The sea is a roof of bottles
That dreams in the sailor's memory

The sky is that pure flowing hair
Braided by the hands of the aeronaut

And the airplane carries a new language
To the mouth of the eternal skies

Chains of glances tie us to the earth
Break them break so many chains

The first man flies to light the sky
Space bursts open in a wound

And the bullet returns to the assassin
Forever tied to the infinite

Cut all the links
Of river sea and mountain

Of spirit and memory
Of dying law and fever dreams

It is the world that turns and goes on and whirls
In the last eyeball

Tomorrow the countryside
Will follow the galloping horses

The flower will suck the bee
For the hangar will be a hive

The rainbow will become a bird
And fly singing to its nest

Crows will become planets
And sprout feathers of grass

Leaves will to loose feathers
Falling from their throats

Glances will be rivers
And the rivers wounds in the legs of space

The flock will guide its shepherd
So the day can doze drowsy as an airplane

And the tree will perch on the turtledove
While clouds turn to stone

For everything is as it is in every eye
An ephemeral astrological dynasty

Falling from universe to universe

The poet is a manicurist of language
Not the magician who lights and douses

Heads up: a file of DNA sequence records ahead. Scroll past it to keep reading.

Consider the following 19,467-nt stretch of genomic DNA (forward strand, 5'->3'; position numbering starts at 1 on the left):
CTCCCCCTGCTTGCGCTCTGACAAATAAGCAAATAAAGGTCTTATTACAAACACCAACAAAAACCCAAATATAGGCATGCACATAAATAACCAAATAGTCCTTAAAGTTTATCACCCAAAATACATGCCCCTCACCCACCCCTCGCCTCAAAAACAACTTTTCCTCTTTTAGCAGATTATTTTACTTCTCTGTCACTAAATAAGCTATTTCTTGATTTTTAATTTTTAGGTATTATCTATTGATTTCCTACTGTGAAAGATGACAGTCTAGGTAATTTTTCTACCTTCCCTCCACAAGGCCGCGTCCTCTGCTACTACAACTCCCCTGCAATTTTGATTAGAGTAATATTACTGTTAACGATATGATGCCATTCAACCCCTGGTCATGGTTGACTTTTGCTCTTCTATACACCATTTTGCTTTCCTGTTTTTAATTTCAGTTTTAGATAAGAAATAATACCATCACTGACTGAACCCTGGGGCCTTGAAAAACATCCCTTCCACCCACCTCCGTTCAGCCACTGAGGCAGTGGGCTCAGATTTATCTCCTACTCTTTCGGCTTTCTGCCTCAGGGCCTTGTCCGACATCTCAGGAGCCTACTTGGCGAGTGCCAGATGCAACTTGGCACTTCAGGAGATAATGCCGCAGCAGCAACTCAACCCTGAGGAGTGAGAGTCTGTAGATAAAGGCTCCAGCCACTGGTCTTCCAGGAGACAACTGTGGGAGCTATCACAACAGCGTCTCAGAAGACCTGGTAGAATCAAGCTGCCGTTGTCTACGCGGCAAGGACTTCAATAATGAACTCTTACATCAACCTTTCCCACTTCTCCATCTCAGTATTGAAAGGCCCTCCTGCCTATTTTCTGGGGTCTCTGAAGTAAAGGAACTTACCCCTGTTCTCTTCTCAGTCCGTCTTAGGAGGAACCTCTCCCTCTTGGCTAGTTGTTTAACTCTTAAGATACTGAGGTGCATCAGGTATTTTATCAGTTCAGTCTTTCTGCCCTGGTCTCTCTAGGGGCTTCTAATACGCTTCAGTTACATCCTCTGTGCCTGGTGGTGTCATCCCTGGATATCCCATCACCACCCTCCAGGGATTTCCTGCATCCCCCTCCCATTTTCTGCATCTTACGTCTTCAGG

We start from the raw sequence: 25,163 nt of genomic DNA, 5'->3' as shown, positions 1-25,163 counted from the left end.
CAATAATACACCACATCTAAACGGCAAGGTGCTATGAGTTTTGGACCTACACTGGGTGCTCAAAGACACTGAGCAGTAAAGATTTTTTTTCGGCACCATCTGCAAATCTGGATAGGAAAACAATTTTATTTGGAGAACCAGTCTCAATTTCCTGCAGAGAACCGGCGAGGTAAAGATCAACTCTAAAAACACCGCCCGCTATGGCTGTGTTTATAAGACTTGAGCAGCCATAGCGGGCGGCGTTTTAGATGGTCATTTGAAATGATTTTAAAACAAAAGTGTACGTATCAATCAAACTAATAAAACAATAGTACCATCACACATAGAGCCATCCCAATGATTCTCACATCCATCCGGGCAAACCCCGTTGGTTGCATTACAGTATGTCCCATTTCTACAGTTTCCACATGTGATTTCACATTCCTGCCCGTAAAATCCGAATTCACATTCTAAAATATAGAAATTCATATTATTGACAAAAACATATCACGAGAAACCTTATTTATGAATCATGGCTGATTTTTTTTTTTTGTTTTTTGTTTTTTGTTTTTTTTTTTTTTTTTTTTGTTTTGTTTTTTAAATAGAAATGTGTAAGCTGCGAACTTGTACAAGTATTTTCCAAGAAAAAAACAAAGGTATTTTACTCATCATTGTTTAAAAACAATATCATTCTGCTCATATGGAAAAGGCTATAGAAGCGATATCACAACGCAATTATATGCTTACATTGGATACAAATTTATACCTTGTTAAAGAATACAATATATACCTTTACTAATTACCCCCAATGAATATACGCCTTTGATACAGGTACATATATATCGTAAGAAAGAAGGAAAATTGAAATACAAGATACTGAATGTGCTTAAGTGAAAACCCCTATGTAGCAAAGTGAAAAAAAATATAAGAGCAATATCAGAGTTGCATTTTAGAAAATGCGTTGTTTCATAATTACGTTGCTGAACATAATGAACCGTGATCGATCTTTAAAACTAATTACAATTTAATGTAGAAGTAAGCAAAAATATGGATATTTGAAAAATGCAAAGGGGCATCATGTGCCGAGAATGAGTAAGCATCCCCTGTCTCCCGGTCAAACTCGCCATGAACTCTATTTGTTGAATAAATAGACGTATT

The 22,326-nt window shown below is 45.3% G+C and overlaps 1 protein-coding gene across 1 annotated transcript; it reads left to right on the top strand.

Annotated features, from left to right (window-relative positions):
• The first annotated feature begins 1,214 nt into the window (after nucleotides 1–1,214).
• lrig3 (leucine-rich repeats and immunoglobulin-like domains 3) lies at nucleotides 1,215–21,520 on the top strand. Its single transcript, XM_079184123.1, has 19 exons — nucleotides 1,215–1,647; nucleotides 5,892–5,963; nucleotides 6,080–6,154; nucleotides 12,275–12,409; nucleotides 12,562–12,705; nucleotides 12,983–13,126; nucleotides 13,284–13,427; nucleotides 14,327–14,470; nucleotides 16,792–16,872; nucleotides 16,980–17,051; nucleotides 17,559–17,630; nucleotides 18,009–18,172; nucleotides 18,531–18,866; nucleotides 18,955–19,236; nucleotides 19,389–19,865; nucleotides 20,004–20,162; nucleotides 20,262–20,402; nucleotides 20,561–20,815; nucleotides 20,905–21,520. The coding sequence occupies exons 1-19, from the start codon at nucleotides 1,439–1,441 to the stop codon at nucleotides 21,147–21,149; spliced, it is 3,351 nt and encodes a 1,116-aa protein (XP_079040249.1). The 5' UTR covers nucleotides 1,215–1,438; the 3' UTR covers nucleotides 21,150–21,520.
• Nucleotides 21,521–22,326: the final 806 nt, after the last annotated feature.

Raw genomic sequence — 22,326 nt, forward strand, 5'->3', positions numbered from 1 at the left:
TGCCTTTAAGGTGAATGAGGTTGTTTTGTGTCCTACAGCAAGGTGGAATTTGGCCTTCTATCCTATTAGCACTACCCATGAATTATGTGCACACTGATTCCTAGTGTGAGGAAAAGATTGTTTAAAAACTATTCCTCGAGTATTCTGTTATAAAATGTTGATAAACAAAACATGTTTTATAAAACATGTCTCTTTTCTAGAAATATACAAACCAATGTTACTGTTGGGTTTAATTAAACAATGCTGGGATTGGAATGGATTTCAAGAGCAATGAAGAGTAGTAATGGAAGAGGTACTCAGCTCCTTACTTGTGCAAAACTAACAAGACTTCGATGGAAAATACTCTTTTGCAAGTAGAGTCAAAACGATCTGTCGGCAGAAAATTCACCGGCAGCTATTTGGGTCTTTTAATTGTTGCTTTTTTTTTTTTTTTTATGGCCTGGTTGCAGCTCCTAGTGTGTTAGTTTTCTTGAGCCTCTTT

Stellar words and the cherries of vagabond good-byes
Far from the hands of the earth
And everything he says is his invention
things that move outside the ordinary world
Let us kill the poet who gluts us

Poetry still and poetry poetry
Poetical poetry poetry
Poetical poetry by poetical poets
Too much poetry
From the rainbow to the piano-bench ass of the lady next door
Enough poetry bambina enough lady
It still has bars across its eyes
The game is a game and not an endless prayer
Smiles or laughter not the eyeball's little lamps
That wheel from affliction toward the sea
Smiles and gossip of the weaver star
Smiles of a brain evoking dead stars
On the séance table of its radiance

Enough lady harp of the beautiful images
Of furtive illuminated "likes"
It's something else we're looking for something else
We already know how to dart a kiss like a glance
Plant glances like trees
Cage trees like birds
Water birds like heliotropes
Play a heliotrope like music
Empty music like a sack
Decapitate a sack like a penguin
Cultivate penguins like vineyards
Milk a vineyard like a cow
Unmast cows like schooners
Comb a schooner like a comet
Disembark comets like tourists
Charm tourists like snakes
Harvest snakes like almonds
Undress an almond like an athlete
Fell athletes like cypresses
Light cypresses like lanterns
Nestle lanterns like skylarks